People who work in farming, fishing and forestry are more likely than those in other professions to marry someone with a similar job.
Writing on economics website Priceonomics, Daniel Kopf looked at data relating to 40 million couples gathered for the American Community Survey in 2012. This annual statistical examination of the US population divides professions into 25 broad categories.
No less than 25 per cent of those working in ‘fishing, farming and forestry’ were married to someone in the same professional category, he found. According to the researcher:
“This high rate may be because there is a less diverse mix of occupations available to people in rural communities compared to urban ones.”
Those in ‘management’ were the next most likely, with 19 per cent married to someone in the same profession, closely followed by ‘sales’, at 18 per cent. Sixteen per cent of those working in ‘education’, ‘healthcare’ and ‘industrial production’ had a husband or wife in the same field, as did 15 per cent of the lawyers surveyed.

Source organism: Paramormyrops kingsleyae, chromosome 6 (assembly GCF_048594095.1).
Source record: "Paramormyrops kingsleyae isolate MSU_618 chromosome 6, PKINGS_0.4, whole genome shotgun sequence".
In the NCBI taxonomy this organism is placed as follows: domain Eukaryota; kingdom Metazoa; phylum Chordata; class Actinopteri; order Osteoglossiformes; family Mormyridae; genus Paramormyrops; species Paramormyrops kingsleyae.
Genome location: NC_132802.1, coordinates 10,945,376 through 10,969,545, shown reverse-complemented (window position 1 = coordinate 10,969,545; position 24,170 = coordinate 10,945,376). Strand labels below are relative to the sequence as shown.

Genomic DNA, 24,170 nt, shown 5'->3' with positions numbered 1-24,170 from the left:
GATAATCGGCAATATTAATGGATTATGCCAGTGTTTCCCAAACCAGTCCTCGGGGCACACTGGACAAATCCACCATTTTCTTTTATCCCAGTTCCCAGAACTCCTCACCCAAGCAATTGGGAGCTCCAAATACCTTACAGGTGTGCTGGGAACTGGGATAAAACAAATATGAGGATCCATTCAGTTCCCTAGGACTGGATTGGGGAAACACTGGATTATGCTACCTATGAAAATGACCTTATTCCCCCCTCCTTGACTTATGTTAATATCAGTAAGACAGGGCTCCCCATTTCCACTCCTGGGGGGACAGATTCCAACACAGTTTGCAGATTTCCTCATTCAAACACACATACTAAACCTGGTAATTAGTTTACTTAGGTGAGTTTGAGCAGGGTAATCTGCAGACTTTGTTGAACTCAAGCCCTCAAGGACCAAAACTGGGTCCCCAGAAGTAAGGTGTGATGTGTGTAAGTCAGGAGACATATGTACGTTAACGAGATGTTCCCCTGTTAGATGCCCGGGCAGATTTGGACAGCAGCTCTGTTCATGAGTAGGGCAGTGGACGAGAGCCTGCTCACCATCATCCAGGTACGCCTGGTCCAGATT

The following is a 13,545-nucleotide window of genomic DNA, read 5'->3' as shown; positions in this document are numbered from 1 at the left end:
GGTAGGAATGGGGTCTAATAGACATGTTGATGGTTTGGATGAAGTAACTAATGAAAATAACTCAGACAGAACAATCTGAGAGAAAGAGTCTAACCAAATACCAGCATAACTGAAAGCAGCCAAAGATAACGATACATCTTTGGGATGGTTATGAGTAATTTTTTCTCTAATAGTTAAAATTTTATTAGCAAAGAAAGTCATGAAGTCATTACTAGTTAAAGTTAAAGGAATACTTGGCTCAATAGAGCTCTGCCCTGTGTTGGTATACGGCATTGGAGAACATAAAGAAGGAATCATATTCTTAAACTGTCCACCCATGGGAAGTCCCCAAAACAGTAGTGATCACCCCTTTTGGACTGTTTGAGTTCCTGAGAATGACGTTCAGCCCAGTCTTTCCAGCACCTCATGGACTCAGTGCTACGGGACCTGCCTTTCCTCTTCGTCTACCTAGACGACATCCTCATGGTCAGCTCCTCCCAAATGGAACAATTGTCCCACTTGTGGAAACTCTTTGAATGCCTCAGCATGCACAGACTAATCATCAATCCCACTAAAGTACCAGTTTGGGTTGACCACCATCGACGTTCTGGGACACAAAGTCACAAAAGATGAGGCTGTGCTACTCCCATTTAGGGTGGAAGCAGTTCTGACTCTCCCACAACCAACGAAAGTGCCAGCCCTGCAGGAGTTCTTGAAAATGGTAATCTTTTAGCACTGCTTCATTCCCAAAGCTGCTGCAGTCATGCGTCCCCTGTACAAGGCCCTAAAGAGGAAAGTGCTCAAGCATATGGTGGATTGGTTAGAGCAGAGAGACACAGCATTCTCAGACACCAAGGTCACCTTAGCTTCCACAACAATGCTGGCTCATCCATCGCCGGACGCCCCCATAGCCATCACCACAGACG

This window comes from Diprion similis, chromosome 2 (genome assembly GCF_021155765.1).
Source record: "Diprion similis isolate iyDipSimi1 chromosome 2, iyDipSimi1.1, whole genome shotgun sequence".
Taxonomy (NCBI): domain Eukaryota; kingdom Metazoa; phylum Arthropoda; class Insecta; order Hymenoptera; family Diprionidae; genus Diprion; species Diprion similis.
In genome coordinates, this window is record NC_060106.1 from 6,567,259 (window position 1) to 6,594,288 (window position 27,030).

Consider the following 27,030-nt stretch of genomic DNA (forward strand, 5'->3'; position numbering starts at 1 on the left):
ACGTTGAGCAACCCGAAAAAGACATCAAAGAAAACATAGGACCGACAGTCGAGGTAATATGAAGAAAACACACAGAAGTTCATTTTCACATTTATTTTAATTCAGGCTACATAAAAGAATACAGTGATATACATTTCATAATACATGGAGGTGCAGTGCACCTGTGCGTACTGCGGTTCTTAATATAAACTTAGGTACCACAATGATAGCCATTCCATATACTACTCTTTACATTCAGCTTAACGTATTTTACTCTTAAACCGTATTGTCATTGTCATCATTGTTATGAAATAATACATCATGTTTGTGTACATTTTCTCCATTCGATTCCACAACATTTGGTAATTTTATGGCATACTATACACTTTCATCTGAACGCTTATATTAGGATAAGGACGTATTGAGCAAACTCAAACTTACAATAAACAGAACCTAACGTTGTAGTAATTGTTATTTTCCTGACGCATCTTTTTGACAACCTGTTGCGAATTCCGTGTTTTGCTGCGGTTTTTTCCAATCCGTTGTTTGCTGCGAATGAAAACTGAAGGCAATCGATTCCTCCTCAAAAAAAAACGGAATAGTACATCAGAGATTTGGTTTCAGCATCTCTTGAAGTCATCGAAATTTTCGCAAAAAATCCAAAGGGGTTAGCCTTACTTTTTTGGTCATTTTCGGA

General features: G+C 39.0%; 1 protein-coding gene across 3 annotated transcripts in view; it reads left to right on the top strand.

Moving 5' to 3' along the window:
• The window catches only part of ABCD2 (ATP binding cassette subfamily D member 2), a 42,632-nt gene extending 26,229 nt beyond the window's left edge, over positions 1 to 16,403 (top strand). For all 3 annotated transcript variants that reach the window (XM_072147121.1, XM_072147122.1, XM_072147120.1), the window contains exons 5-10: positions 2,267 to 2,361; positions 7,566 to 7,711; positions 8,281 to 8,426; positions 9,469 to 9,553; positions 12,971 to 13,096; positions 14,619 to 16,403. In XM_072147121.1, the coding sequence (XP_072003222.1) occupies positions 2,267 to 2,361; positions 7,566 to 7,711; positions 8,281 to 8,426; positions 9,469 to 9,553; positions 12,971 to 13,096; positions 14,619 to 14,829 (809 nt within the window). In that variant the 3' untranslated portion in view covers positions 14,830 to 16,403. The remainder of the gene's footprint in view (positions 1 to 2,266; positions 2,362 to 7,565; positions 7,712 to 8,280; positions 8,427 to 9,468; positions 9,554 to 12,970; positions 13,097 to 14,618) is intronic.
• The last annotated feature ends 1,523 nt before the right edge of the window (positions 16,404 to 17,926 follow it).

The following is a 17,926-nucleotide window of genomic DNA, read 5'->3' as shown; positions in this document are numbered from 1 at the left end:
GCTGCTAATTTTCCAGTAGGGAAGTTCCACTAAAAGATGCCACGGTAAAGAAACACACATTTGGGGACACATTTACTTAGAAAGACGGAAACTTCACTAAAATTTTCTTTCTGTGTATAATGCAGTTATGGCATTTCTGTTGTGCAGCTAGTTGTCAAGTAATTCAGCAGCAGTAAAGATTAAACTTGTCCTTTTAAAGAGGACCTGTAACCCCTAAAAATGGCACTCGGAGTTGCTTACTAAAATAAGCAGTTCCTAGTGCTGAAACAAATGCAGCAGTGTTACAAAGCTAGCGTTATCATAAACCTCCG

Meanwhile, a tiny one per cent of those working in ‘construction and mining’ had married someone in the same profession, and ‘construction’ and ‘maintenance’ did little better, with just two per cent.
When he examined gender differences, Kopf found that men in professions dominated by women – such as teaching and nursing – were more likely than others to marry someone in the same field: around a third of such men had done so. Similarly, more than a third of women working in construction agriculture and industry had a husband in the same line of work, along with a quarter of those in transportation and industry.
“The likelihood of marrying within your profession varies substantially by gender. For instance, Construction couples are relatively unlikely because there are so few women in this occupation group, but for women in Construction the probability of having a husband who works in construction is extremely high.”
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